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Why Research Retraction Due to Misconduct Should Be Stigmatized

Department of English and Communication, The Hong Kong Polytechnic University, Hong Kong SAR, China
School of Foreign Studies, Huanggang Normal University, Huanggang 438000, China
Author to whom correspondence should be addressed.
Publications 2023, 11(1), 18;
Received: 23 February 2023 / Accepted: 16 March 2023 / Published: 17 March 2023
Many of us may remember Hester Prynne, the protagonist of Nathaniel Hawthorne’s The Scarlet Letter, who was stigmatized for conceiving a daughter out of wedlock. The author’s critical intent notwithstanding, the story shows the power of stigmatization. Stigmatization consists of “identifying and marking an undesirable characteristic in a way that narrows a person’s social identity to that characteristic” [1] (p. 2706). It typically targets morally and physically undesirable traits. As a social force, it is powerful in marginalizing and containing individuals’ behaviors because it can arouse shame in perpetrators and disqualify them from social acceptance. As Horwitz [2] notes, “informal sanctions are more powerful than formal ones because coercive social control is effective to the extent that it harms reputational status and social attachments” (pp. 224–225). While stigmatization usually has a bad name, we believe that it can be put to good use in curbing research retraction, a grave problem that is haunting the academic community.
Retractable research due to misconduct can give rise to various negative consequences for science and society. It can mislead subsequent research and impede scientific progress, waste rare resources, endanger a variety of stakeholders with decisions based on invalid research findings, and erode public trust in science. In recent years, there have been alarming increases in research retractions. As an illustration, a brief search of Nature Portfolio’s database returned more than 100 retractions in last 12 months from this heavyweight science publisher’s journals, including Nature, Nature Communications, and Scientific Reports. Covering a much wider spectrum of journals, the Retraction Watch Database documented over 4600 retractions in 2022, in comparison to 119 retracted papers in 2002 [3]. Although research can be retracted for a variety of reasons [4,5], most retractions are due to various forms of research misconduct such as data fabrication, data falsification, image manipulation, and plagiarism [6,7].
To facilitate the effective correction of tainted literature, the Committee on Publication Ethics (COPE) recommends against penalties for authors of retracted publications [8], and there are also calls for a shame-free environment to encourage proactive retraction [9,10,11]. However, as rightly pointed out by May R. Berenbaum, editor-in-chief for the Proceedings of the National Academy of Sciences, “simply publishing a retraction isn’t an effective way to ‘kill’ a [retracted] paper” [12] (p. 2). Studies have found that retracted papers have continued to be cited in the literature, even more than 11 years after they were originally retracted [13,14,15]. It is an acknowledged fact that eliminating a retracted paper from the scientific literature is a mission that is impossible today [12,16].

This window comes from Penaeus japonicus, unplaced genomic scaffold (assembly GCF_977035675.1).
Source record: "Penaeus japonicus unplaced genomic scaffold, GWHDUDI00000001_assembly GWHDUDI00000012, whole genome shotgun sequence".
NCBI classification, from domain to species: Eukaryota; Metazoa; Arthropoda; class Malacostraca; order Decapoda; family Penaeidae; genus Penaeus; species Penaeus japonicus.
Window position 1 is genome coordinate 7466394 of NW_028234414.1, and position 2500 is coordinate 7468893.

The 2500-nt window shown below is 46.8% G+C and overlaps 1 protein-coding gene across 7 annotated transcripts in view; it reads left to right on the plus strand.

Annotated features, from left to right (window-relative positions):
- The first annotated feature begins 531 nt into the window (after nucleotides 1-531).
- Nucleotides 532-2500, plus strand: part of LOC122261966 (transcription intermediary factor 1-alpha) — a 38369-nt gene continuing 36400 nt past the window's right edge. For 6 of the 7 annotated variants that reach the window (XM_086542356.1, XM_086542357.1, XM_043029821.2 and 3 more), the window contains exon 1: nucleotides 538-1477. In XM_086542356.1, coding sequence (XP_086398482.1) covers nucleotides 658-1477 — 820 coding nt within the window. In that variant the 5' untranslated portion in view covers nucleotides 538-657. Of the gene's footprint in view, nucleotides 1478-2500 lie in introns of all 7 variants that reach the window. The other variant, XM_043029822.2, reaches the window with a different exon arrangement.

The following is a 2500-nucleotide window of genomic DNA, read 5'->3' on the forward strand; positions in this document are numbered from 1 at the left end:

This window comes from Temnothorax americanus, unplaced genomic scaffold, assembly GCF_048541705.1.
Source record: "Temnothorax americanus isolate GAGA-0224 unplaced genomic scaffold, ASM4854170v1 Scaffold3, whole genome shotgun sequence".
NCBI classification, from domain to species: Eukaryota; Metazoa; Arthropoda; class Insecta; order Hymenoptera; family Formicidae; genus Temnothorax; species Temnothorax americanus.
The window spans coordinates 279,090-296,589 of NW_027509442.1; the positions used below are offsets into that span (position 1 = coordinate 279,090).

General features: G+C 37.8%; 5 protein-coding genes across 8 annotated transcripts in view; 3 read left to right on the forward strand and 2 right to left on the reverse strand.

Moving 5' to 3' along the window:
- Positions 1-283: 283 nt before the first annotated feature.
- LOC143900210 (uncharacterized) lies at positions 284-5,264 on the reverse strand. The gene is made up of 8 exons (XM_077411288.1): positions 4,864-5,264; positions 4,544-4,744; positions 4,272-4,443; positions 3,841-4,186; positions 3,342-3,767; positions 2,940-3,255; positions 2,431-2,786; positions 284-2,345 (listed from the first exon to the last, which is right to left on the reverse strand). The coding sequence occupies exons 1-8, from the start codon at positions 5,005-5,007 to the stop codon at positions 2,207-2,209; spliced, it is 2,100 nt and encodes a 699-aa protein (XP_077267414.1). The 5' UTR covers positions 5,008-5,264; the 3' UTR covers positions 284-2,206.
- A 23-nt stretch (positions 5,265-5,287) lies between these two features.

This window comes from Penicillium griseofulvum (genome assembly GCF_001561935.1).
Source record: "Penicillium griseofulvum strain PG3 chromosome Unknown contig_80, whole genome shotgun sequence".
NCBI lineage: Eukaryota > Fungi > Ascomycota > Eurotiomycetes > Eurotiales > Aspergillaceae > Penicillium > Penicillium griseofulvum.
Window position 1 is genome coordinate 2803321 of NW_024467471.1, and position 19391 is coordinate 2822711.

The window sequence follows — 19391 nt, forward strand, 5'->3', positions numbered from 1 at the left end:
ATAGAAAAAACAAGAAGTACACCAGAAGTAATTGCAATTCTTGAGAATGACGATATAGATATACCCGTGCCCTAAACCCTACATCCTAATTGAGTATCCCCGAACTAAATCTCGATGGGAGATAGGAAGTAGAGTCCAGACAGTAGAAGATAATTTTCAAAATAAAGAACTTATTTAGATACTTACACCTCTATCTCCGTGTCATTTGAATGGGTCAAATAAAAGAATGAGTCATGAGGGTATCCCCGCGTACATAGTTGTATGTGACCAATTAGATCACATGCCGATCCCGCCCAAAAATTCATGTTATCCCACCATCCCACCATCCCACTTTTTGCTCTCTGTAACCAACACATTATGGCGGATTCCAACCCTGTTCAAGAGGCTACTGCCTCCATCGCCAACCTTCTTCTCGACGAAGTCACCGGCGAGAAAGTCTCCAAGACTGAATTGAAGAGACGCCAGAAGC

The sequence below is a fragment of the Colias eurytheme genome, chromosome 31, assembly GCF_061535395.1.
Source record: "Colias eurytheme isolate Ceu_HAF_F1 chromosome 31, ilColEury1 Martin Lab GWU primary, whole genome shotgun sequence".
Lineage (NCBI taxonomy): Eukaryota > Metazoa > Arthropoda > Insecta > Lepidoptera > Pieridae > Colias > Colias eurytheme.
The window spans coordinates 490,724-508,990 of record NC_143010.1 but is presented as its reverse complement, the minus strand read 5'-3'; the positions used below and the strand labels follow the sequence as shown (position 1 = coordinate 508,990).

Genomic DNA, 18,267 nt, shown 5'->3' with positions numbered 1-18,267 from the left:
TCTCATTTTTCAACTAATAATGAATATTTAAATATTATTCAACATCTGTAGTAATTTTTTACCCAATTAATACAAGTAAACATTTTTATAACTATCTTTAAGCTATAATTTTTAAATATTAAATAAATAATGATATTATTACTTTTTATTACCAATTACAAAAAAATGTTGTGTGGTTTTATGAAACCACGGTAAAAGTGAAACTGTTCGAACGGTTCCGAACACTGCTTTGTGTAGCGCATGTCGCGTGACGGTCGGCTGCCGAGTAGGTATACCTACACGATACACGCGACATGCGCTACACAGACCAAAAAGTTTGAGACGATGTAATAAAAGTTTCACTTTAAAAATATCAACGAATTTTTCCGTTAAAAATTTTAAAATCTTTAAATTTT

Against the rising tide of retractions due to misconduct and because of the long-lasting consequences of retracted research in the scientific literature, we argue that a more effective solution to the problem is to pre-empt retractable papers in the first place. To achieve this goal, guilty authors should be stigmatized in the communication (e.g., retraction notices) and handling (e.g., confirmed institutional investigations) of retractions to leverage the power of stigmatization to deter misconduct effectively [17]. For example, retraction notices can stigmatize perpetrators by distinguishing guilty authors, highlighting their accountability for retraction, disclosing forms of misconduct warranting retraction, exposing a lack of cooperation in allegation investigations, revealing the poor publication record of the guilty authors, and censuring irresponsible individuals and negligent gatekeepers of research integrity [18]. We believe that COPE’s recommendation and similar efforts to create a shame-free milieu represent a reactive approach to retraction that does not address the root of the problem. In contrast, stigmatization of retraction is a preventive approach. Prevention is better than cure.

Author Contributions

Conceptualization, G.H. and S.B.X.; writing—original draft preparation, G.H.; writing—review and editing, G.H. and S.B.X. All authors have read and agreed to the published version of the manuscript.


We would like to thank the Research Center for Professional Communication in English at the Department of English and Communication of The Hong Kong Polytechnic University for its support.

Conflicts of Interest

The authors declare no conflict of interest.


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Hu, G.; Xu, S.B. Why Research Retraction Due to Misconduct Should Be Stigmatized. Publications 2023, 11, 18.

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Hu G, Xu SB. Why Research Retraction Due to Misconduct Should Be Stigmatized. Publications. 2023; 11(1):18.

Chicago/Turabian Style

Hu, Guangwei, and Shaoxiong Brian Xu. 2023. "Why Research Retraction Due to Misconduct Should Be Stigmatized" Publications 11, no. 1: 18.

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